The Reserve Bank of Malawi (RBM) says it will investigate Illovo Sugar (Malawi) plc for suspected foreign exchange externalisation and price transferring based on revelations in a court case.
At the same time, the listed sugar manufacturer’s 300 minority shareholders say they will pursue the case against the company, demanding full disclosure of out of court settlement agreement with few minority shareholders or seek redress from the courts.
But Illovo Sugar (Malawi) argues that the out of court settlement was not an admission of wrongdoing and that the company would not disclose the agreement, arguing the agreement was between Illovo Sugar South Africa and Prudential Holdings Limited.
RBM spokesperson Mbane Ngwira said in an interview the central bank was intending plans to pursue the matter because some of the revelations in the
case deserve further probing.
He said RBM was interested in the Illovo matter because of the foreign exchange that was suspected to have been illegally externalised possibly through transfer pricing.
Said Ngwira: “There were some strategic issues to be dealt with before taking action. These included gathering all relevant information pertaining to the case that was available with different State organs; setting up an investigation team and formalising the working relationship on intelligence sharing and investigations with other stakeholder institutions.”
He said illegal forex externalisation and transfer pricing cases are at a critical level as evidenced by the many cases currently undergoing investigation and prosecution, whose equivalent total value is in excess of $475.32 million (about K346.5 billion).
“We believe that with the recently signed memorandum of understanding [MoU] with different law enforcement agencies, perpetrators of this vice will face the long arm of the law,” said Ngwira.
About 300 Malawi Stock Exchange (MSE)-listed Illovo Sugar (Malawi) plc minority shareholders have accused the company of appeasing some minority shareholders with board positions and monetary benefits to drop the case in which the company was accused of falsifying documents to deny shareholders dividends and illegally externalising money.
The firm last paid K13 billion dividend in 2015 and since then, it has not paid interest to the shareholders, claiming that it has been paying back a loan which the minority shareholders questioned its authenticity.
Since 2016, Illovo Sugar (Malawi) and some of the minority shareholders—notably Prudential Holdings Limited—tussled in court, accusing the company of falsifying financial statements, withholding information from its minority shareholders and allegedly making payments to “undisclosed related payments to Illovo Sugar South Africa and its parent company, Associated British Foods, in the United Kingdom”.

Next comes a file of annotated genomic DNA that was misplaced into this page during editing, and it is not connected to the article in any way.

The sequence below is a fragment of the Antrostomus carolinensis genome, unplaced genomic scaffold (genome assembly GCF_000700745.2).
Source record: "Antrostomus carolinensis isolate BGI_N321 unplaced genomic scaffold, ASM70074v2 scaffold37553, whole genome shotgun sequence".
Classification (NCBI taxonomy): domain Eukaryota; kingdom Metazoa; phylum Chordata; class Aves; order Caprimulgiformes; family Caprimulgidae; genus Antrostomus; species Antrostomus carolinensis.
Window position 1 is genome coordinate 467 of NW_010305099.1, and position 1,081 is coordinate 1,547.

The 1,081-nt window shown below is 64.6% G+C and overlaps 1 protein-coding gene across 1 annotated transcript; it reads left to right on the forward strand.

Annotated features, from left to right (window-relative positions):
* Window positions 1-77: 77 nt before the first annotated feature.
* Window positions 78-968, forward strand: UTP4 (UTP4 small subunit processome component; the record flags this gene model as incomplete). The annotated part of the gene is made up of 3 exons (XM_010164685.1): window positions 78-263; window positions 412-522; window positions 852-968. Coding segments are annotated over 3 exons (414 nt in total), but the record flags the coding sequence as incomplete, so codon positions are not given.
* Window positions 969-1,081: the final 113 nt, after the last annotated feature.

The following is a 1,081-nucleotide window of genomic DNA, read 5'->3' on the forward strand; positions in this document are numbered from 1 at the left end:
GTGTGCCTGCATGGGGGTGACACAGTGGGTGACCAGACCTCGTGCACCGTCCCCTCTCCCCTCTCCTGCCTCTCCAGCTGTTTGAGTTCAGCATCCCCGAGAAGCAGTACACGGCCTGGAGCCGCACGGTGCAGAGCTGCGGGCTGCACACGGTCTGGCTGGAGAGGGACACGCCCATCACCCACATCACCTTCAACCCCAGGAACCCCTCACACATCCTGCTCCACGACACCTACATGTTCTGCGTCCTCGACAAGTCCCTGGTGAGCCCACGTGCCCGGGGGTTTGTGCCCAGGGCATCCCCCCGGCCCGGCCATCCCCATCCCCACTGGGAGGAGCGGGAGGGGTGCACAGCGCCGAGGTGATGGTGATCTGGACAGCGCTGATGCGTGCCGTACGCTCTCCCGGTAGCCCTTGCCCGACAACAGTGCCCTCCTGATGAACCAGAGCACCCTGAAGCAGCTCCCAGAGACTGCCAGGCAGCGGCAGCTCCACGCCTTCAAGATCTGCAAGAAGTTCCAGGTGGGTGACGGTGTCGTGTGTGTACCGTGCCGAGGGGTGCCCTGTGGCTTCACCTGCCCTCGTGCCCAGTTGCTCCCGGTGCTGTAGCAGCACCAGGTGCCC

However, the settlement between Illovo Sugar (Malawi) plc and Prudential Holdings Limited has angered the company’s other minority shareholders.
Minority Shareholders Association president Frank Harawa said, while the settlement agreement was made public, the other minority shareholders have information that a substantial amount of money was made to the other minority shareholders and that they were also given positions in the board as appeasement.
At the 54th Annual General Meeting in Blantyre on February 27 2019, the minority shareholders asked the company to disclose the settlement agreement with Prudential Holdings Limited, but Illovo Sugar (Malawi) refused.
“We want to understand the details of the settlement. We were surprised with the inclusion in the board of some of the members of the minority shareholders who sued the company and we are also hearing of a monetary settlement,” he said, adding that Illovo is a public company and has to be transparent.
Minority shareholders took to court the majority shareholder based on affidavits sworn by messrs R.H. Savjani, G. Tembo and A.A. Kalanda, who were demanding that Illovo Sugar (Malawi) and/or its directors disclose commission payments of $500 000 (about K36 million) and $900 000 (about K65 million), details of the transactions and procurement that attracted a K300 million interest with Illovo South Africa.
The minority shareholders also accused Illovo Sugar (Malawi) of failure to disclose excessive borrowing which increased by 40 percent, the financial costs increased by 135 percent and a bank overdraft which increased by K1.2 billion, saying the borrowings have had no commercial rationale and were without any adequate or proper consideration by the board. They also accused Illovo Malawi of diverting distributable profits from the minority shareholders.
Illovo Sugar (Malawi) company secretary Maureen Kachingwe confirmed that the two parties resolved the matter out of court, saying the decision was taken by the majority shareholder, Illovo Sugar Africa, at no cost to Illovo Sugar (Malawi) and minority shareholders.
She also confirmed that Illovo Sugar Africa (Pty) Limited made payment to minority shareholders, but said it was a contribution to the legal costs.
However, Kachingwe dismissed assertions that some members from the minority shareholder were appointed to the board, saying the company was going through a process of refreshing the board and that all recent appointments were made in the context of bringing new skills, experience and local insights to the company.
“All non-executive directors appointed to the board are subjected to a robust interview process and need to meet the criteria as set out in the Company Act,” she said.
In the summon, Prudential Holdings Limited accused Illovo Sugar (Malawi) of breaching Section 182 of the Companies Act, as the sugar company’s directors failed to have prepared annual accounts which give a true and fair view of the state of affairs and profit or loss of the company as they omitted transactions/details from the financial statements.